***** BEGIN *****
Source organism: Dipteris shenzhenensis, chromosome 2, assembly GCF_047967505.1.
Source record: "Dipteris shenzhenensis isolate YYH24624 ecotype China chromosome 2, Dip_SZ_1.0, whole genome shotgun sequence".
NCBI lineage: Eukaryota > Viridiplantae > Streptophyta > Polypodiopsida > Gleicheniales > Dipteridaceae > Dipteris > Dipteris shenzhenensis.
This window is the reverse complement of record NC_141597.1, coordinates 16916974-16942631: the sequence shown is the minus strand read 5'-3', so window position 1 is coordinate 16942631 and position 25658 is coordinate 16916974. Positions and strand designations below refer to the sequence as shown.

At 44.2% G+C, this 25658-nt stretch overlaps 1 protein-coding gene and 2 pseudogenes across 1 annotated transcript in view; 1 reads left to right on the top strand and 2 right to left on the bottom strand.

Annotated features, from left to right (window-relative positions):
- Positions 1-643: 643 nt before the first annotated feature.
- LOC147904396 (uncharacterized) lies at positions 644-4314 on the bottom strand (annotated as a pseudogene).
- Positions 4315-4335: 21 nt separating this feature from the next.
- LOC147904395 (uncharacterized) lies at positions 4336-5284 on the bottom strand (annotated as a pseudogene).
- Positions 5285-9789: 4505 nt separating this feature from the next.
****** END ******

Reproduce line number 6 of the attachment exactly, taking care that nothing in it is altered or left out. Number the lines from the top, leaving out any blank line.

Annotated features, from left to right (window-relative positions):